The Foo Fighters are an indestructible musical juggernaut. But the death of Taylor Hawkins shows that they are human beings too.

It’s no small feat for the Foo Fighters to say they’ve saturated fans with music over the past year.

Primarily, they released their GRAMMY nominated album, medicine at midnightand Dave Grohlbest-selling memories, The narrator. But then there were all around these press cycles, which could prove overwhelming for any music lover – the horror movie, Workshop 666; the children they invited shred on stage; the rekindled beef with Westboro Baptist Church. When you factor in the world tour, Rock Hall induction, talk show appearances, and the Golden Throne, it’s hard to imagine even the most hardcore fan would need Continued Foo Fighters in 2022.

But in a rolling stone On last year’s cover, Grohl pointed out that all that prolificacy wasn’t just for herself — it came from broken hearts and a need to pick up the pieces. “We were people who came from bands that quit early, that weren’t done making music,” he said, nodding at the death of kurt cobain of NirvanaGrohl’s old band, and Darby Crash of germsthe pioneering punk band co-founded by guitarist Foos pat smear. “So we imagined it was kind of a continuation, and our band was about life. So why not celebrate it in every way possible?”

So the Foos have raged against the death of light for a quarter century as ambassadors of rock’s innocence and goodwill. And then a staggering loss – of Taylor Hawkinsthe smiling, good-humored drum deity in the back – stunned the music community.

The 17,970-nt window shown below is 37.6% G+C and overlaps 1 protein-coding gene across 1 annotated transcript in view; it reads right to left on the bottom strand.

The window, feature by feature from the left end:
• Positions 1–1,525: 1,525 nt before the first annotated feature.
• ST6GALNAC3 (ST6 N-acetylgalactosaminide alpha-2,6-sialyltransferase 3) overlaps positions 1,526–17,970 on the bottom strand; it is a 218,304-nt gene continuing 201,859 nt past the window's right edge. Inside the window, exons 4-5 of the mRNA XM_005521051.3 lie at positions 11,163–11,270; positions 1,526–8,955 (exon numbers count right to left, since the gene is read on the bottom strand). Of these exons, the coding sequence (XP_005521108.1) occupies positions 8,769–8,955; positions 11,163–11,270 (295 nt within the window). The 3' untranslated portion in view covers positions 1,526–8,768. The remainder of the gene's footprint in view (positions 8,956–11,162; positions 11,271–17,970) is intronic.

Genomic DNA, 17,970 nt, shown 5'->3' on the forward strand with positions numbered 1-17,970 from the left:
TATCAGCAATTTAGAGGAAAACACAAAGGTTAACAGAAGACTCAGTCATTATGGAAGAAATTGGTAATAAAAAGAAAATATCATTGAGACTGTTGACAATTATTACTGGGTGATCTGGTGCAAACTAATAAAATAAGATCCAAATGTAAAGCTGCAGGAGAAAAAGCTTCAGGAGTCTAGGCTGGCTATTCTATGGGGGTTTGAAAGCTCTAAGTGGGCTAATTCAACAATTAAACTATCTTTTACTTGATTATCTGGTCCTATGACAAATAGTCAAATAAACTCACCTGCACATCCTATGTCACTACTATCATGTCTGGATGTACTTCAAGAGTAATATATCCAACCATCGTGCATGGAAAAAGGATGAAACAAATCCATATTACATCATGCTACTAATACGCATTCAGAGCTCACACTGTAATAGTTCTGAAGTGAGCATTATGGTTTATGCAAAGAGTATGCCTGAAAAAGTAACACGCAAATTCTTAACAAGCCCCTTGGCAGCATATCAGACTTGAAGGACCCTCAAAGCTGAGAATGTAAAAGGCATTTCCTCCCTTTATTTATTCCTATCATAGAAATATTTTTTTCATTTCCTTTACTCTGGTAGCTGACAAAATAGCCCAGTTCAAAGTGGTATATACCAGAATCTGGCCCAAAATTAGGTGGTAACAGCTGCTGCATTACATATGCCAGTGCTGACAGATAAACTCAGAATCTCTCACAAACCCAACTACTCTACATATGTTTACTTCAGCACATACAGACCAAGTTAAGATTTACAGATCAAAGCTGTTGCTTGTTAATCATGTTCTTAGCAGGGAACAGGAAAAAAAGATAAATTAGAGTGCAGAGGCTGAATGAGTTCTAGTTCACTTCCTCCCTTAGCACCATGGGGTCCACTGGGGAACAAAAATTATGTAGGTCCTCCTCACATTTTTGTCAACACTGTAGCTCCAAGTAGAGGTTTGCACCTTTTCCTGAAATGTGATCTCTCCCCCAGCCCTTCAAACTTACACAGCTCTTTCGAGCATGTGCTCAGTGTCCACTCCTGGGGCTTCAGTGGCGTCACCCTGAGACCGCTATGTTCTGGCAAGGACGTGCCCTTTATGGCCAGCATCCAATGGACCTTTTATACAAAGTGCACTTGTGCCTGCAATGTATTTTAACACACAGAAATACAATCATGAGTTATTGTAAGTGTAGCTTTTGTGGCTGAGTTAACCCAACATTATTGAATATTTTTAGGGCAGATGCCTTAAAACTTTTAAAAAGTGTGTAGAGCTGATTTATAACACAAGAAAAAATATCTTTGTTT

Hours before the 12 GRAMMY winners took the stage at the Estéreo Picnic Festival in Bogotá, Colombia – and just over a week before they performed at the 2022 GRAMMY Awards – the group tweeted out an announcement that left rock fans reeling. “The Foo Fighters family is devastated by the tragic and untimely loss of our beloved Taylor Hawkins,” it read. “His musical spirit and infectious laughter will live with us all forever.” The drummer was 50 years old.

Although no cause or location was immediately given, the municipal government of Bogotá revealed that he died in his hotel room. And according to the metropolitan police of Bogotá, “the cause of death has not yet been established”, but “according to his relatives, the death could be related to drug consumption”.

Recording Academy CEO Harvey Mason jr. expressed his condolences to from Hawkins family and supporters in a report. (At the 2022 GRAMMY Awards, The Foo Fighters are nominated Best Rock Performance for “Making a Fire”, Best Rock Song for “Waiting on a War” and Best Rock Album for medicine at midnight.)

With Hawkins dead, the unstoppable Foo Fighters train came to a halt. Just a few days ago, you could reliably pick up your phone and see Hawkins’ goofy smile, surfer-like demeanor, behind-the-kit acrobatics. Being a Foo Fighters fan always meant guessing – what would they be doing this week? Tear in a Bee Gees cover, turning Madison Square Garden into a huge dance party? Release an album of speed-metal songs under a nickname? Now, no matter what the Foo Fighters do next, they’ll never be the same again.

Hawkins was born in Fort Worth, Texas in 1972 and grew up in Laguna Beach, California. In the early 1990s, he worked with Canadian singer Sass Jordan, before bursting onto the world stage as a Alanis Morrisettethe drummer on tour during his Little shredded pill time. After Foo Fighters drummer William Goldsmith left the band during the 1997 sessions color and shapeGrohl offered the drum throne to Hawkins.

In his memoirs, The narrator, Grohl expressed how much he loved Hawkins. “Part Beavis and Buttheadpart Stupid and even dumberwe were a hyperactive blur of Parliament lights and air drums everywhere we went,” he wrote, claiming they had become “virtually inseparable”.